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Once victims, now perpetrators of racial abuse, a story of Indian racism

Delhi’s migrant populations have long been ghettoised, none quite as the African community has, but Abhirup Dam sees that voices of dissent are slowly gaining volume, as “outsider” communities finally stake their claim in the great urban conundrum.

Abhirup Dam  24th Aug 2013

African students protesting against racial discrimination on Delhi streets

aise yeh neighbourhoob kaafi safe hai, bahut working log rehte hain. Chinki logo ko ghar to hum phir bhi dila dete hain, lekin habshio ko kabhi nahi.
"Arrey kya bataun Sir, kuch do habshi rehte the yahan, pata chala ki ek bachche ko maar ke fridge main rakh diye. Pata nahi kya khate hai yeh log!"

"[...] otherwise this neighbourhood is quite safe; a lot of working people stay here. We accommodate chinkis, but never habshis."


"What do I tell you Sir? There were a bunch of them staying here when we heard that they have killed a kid and stored the body in their fridge. Can't imagine what all these people eat!"

I was at a loss, definitely, for words, reactions, rationale and whatnot. It had struck first as tragedy and then as farce. The aforementioned is what a broker decided to share with us while finalising the lease for my friend's recently rented apartment — the single point of interrogation perpetrated at the expense of my verbal exchequer. Both chinki and habshi are racist slangs for people from the northeast, and of African origin respectively, used by a wide cross section of Delhi, with habshi being a colloquial term denoting 'black slaves' surviving from the days of the Raj.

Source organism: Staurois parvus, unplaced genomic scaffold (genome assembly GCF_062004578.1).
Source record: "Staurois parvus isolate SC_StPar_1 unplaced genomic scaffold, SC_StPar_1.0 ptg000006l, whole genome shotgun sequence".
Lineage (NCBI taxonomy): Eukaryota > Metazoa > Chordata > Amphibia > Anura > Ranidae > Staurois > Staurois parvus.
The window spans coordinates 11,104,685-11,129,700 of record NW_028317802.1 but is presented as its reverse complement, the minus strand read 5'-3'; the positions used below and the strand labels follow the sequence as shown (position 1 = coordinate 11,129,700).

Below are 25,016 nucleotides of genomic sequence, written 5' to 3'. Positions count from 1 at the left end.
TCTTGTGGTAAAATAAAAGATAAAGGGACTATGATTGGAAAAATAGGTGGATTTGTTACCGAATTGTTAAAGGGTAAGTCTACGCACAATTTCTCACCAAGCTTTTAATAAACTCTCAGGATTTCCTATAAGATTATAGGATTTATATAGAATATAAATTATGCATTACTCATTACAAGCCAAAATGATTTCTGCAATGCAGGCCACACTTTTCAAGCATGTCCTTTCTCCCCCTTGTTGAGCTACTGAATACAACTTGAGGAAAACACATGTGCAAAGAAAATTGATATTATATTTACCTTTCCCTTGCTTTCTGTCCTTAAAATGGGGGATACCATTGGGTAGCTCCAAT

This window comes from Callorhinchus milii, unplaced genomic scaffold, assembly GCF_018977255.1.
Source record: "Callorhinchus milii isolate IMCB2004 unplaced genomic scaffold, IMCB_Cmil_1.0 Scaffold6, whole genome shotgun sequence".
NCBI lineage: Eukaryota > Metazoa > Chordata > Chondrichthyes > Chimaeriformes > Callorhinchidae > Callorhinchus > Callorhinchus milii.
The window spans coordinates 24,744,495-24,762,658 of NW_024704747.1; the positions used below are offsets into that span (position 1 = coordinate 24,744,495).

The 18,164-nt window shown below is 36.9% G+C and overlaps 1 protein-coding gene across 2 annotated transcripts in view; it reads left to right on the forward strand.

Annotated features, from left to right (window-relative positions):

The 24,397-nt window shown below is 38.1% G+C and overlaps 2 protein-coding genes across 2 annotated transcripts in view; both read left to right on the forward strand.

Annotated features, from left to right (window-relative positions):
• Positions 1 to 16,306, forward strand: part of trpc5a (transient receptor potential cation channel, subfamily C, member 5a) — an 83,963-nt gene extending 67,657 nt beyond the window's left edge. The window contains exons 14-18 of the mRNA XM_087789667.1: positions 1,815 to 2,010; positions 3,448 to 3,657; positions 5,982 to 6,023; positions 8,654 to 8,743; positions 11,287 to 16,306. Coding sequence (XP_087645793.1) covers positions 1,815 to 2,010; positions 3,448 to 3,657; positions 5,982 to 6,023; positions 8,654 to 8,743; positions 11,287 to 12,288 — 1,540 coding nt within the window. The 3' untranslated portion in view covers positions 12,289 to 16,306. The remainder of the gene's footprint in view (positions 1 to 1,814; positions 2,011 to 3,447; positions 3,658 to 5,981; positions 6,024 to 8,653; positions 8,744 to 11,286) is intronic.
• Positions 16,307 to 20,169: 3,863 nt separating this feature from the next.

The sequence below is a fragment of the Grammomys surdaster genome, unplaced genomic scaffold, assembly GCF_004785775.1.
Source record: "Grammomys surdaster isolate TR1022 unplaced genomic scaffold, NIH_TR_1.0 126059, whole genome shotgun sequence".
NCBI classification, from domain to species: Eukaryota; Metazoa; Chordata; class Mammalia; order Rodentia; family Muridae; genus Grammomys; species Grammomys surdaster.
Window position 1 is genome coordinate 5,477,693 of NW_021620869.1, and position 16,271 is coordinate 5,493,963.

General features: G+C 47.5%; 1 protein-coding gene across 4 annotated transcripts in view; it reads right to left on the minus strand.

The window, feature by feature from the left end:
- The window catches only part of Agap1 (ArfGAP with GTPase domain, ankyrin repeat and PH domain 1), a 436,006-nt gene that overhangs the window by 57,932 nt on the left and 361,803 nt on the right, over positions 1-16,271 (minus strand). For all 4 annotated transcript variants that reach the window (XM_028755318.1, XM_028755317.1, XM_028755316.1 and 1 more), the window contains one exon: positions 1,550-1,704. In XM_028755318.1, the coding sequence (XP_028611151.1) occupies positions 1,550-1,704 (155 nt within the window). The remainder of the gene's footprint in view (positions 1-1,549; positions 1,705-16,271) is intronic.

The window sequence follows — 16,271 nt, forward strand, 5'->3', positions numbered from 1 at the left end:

Racism is a deep rooted and layered phenomenon among Indians and is complex to understand in a country where social stratification is structured around various markers. The classic occidental assumption of caste being an extension or form of racism was undoubtedly flawed, but it is not difficult to understand what informed such inferences. The Aryan domination of the Dravidian races was based on the superiority of fair skinned people, superincumbent on a finer culture, as opposed to the dark-skinned, savage dasyus. In contemporary times, prejudices based on skin colour and features still permeate the social fabric of this city and country at large. Surely we have come a long way treading the boulevard of modernity and rationality — racism and casteist behaviour are unpardonable offences under the law — but discrimination such as these are often so internalised that they become almost pathological. It is this clinicality of attitudes that also produces racism and casteism in urban spaces as absurdly outrageous practices and assumptions (Case in point: The pot-bellied broker accusing people of African origin of cannibalism).

It is established that Indians are racist. Urban cities, which grew up as the liberated, modern other of the hinterlands have altered the modalities of racial discrimination, but definitely not done away with it.